10 posts in 1 hour [EXPERIMENT] – Conclusion

As you might have guessed from my previous post, I didn’t make it.

I’m at an hour and 13 minutes as I hit schedule on this post.

But contrary to what you might have guessed from that previous post, I did go ahead and finish (although that’s kind of what I said I’d do at the halfway point when it first became obvious I really might not make it).

So what did I learn here…

  • First, I was able to write almost non-stop for about an hour. I riffed on what I’d written previously, finding creativity in what I’d created. It’s not as difficult as it’s cracked up to be, especially if…
  • Second, I set low standard. I harp on this all the time. I truly believe that if you lower your standards, you’re able to have a much better life than if you raise them (it doesn’t always work, but it does in most contexts).
  • Third, I accidentally set up three of these posts as pages. If you’ve used WordPress before, you know the difference (a page is like the “About” page on a website – a post is like what you’re reading here, something in a log). If you rush, you’re definitely not going to be 100%.
  • Fourth, I hadn’t published for nearly a month, so even thought I didn’t really have any of these posts that I wrote already imagined, I did have a fresh mind. There’s something about doing this every day that tends to take more about of me… at least that’s what I assume. Maybe I really could repeat this indefinitely.
  • Fifth, and probably most importantly, I wanted to create some quick content to get back up on the site. Even though this took longer than I wanted, it was a totally successful experiment. It was a great example of setting up an experiment in such a way that even failing is a success.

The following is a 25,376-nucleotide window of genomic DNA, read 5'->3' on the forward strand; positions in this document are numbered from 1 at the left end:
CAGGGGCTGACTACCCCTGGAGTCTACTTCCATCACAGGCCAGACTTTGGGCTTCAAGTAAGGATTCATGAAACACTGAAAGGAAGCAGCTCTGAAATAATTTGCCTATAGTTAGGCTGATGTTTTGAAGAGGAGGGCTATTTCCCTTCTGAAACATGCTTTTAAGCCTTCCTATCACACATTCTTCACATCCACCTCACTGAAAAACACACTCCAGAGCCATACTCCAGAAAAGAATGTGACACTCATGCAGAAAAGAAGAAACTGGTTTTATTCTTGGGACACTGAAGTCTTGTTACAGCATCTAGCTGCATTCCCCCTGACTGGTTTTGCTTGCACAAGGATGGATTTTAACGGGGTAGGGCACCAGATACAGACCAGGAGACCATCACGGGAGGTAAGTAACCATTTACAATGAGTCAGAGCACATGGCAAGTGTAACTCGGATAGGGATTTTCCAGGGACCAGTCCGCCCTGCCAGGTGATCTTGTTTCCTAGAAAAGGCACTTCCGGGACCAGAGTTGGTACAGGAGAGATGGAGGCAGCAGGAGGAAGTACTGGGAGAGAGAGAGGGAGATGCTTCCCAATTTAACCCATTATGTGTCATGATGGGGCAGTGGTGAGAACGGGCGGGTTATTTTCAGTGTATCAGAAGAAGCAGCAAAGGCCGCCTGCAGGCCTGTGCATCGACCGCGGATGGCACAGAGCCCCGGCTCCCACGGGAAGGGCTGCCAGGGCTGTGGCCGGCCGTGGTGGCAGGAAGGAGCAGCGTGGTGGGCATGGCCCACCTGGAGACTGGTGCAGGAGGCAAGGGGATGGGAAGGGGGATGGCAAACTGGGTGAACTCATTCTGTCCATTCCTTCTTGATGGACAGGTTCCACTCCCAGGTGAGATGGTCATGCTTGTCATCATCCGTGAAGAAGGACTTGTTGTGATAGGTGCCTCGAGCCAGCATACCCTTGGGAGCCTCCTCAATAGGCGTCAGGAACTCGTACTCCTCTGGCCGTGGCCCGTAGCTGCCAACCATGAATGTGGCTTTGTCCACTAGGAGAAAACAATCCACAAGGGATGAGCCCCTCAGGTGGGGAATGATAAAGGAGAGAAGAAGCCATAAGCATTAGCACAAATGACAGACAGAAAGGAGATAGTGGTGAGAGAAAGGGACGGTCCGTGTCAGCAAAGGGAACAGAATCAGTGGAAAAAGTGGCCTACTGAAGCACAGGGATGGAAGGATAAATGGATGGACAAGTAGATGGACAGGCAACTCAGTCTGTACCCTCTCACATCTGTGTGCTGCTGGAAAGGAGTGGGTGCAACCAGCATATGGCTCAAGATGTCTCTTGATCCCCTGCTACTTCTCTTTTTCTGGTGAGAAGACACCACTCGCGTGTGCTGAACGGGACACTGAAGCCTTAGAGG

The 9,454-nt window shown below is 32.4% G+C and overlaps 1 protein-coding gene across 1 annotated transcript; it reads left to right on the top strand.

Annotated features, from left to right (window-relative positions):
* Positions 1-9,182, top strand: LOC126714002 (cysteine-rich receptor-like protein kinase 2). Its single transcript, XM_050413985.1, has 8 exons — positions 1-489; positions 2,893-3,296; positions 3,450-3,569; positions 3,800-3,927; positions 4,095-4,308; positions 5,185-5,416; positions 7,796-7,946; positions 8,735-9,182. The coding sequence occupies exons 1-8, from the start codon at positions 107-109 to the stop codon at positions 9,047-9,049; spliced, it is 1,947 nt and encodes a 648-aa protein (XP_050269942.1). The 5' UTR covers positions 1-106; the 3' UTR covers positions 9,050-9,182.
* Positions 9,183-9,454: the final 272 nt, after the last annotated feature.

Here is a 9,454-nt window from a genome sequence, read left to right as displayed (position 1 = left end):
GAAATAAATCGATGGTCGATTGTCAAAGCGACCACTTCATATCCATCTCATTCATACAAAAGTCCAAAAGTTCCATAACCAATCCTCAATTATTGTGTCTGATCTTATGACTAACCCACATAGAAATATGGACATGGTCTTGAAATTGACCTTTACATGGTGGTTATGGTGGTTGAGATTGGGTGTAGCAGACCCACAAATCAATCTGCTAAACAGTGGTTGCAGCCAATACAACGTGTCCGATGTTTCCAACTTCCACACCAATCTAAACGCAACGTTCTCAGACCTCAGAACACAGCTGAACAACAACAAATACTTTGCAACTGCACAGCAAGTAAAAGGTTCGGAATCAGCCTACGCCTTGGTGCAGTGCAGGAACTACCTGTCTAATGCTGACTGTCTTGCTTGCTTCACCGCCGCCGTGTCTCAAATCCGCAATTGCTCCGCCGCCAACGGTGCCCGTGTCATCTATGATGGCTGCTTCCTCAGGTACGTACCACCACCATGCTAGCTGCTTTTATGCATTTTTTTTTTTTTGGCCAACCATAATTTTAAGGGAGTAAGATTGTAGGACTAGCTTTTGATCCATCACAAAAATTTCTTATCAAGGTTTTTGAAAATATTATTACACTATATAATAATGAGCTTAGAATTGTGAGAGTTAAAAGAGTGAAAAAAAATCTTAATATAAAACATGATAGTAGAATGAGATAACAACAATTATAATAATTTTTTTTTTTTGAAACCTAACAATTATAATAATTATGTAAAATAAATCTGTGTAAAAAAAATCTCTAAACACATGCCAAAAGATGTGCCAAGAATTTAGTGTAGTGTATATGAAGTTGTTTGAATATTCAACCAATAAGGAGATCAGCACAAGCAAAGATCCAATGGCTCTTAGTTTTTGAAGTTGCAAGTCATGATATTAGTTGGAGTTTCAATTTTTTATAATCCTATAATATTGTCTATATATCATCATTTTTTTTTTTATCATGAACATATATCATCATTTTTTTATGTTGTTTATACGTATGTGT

First experiment of 2017, done.


What do you do when the deadline passes?

It’s a legit question.

When I ran (read: tried to finish) the marathon, they told me I had to get off the street. The time ran out, and I hadn’t finished.

I could keep running, they said, but on the sidewalk.

I was done. That was it.

I didn’t have any gas left to keep going once the time ran out.

That’s how it usually is for me. If there’s a deadline, I’m all in right until the end, especially if the deadline is tight. I’m pretty competitive like that.

But as soon as the deadline passes, I feel the defeat and immediately give up.

What do you do?

Do you keep going, like those motivation YouTube videos of running tripping and falling and then getting back up to finish the race with a broken foot even though there’s no chance of them getting anything but last place?

Or do you quit, like me?

Is one better than the other?


Our band newsletter

One of the reasons I haven’t been as active here on Marshallogue is because I’ve been writing for our band, Hunchback Whale.

I started an email newsletter.

You can check it out here at the Official Hunchback Whale Site.

It’s just once a week. And it’s not super long or detailed.

I’ve also been working on a lot of the other marketing stuff for the band. “It’s stealing all my energies.”

I wanted to mention it here, though, because I hadn’t yet. I figure if I’m going to promote it, tell everyone about it, I probably ought to post about it here, the site that gets the most visitors of any of the sites I’ve built so far.

Again, check it here.


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